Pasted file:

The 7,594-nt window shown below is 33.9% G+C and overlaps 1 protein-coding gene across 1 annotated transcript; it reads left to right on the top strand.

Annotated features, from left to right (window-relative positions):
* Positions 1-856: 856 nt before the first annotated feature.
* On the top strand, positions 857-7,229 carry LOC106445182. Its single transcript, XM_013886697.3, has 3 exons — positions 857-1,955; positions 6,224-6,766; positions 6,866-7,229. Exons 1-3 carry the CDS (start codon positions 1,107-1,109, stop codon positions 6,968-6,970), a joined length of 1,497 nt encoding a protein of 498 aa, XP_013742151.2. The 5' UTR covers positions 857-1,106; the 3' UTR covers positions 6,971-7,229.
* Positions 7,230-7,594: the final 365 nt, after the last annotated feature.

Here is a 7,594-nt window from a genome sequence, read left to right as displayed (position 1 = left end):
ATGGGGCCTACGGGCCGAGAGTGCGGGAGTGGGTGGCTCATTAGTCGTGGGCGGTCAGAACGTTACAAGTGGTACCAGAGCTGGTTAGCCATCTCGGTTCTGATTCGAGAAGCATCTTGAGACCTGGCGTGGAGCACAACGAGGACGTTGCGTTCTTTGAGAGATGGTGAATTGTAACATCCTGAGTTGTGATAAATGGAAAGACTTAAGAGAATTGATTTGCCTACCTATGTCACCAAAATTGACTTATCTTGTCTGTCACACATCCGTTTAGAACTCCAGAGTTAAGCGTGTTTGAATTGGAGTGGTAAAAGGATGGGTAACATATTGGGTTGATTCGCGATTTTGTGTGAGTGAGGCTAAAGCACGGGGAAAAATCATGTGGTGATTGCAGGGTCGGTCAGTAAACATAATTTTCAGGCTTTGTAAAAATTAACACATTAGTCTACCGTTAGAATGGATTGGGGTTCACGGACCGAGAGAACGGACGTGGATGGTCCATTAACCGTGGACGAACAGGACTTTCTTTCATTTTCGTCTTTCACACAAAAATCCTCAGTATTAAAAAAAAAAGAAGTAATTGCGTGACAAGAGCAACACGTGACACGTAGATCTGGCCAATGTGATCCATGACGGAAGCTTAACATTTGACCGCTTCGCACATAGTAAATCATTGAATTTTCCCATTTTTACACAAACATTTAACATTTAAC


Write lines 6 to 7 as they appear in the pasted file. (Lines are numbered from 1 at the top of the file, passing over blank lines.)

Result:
Here is a 7,594-nt window from a genome sequence, read left to right as displayed (position 1 = left end):
ATGGGGCCTACGGGCCGAGAGTGCGGGAGTGGGTGGCTCATTAGTCGTGGGCGGTCAGAACGTTACAAGTGGTACCAGAGCTGGTTAGCCATCTCGGTTCTGATTCGAGAAGCATCTTGAGACCTGGCGTGGAGCACAACGAGGACGTTGCGTTCTTTGAGAGATGGTGAATTGTAACATCCTGAGTTGTGATAAATGGAAAGACTTAAGAGAATTGATTTGCCTACCTATGTCACCAAAATTGACTTATCTTGTCTGTCACACATCCGTTTAGAACTCCAGAGTTAAGCGTGTTTGAATTGGAGTGGTAAAAGGATGGGTAACATATTGGGTTGATTCGCGATTTTGTGTGAGTGAGGCTAAAGCACGGGGAAAAATCATGTGGTGATTGCAGGGTCGGTCAGTAAACATAATTTTCAGGCTTTGTAAAAATTAACACATTAGTCTACCGTTAGAATGGATTGGGGTTCACGGACCGAGAGAACGGACGTGGATGGTCCATTAACCGTGGACGAACAGGACTTTCTTTCATTTTCGTCTTTCACACAAAAATCCTCAGTATTAAAAAAAAAAGAAGTAATTGCGTGACAAGAGCAACACGTGACACGTAGATCTGGCCAATGTGATCCATGACGGAAGCTTAACATTTGACCGCTTCGCACATAGTAAATCATTGAATTTTCCCATTTTTACACAAACATTTAACATTTAAC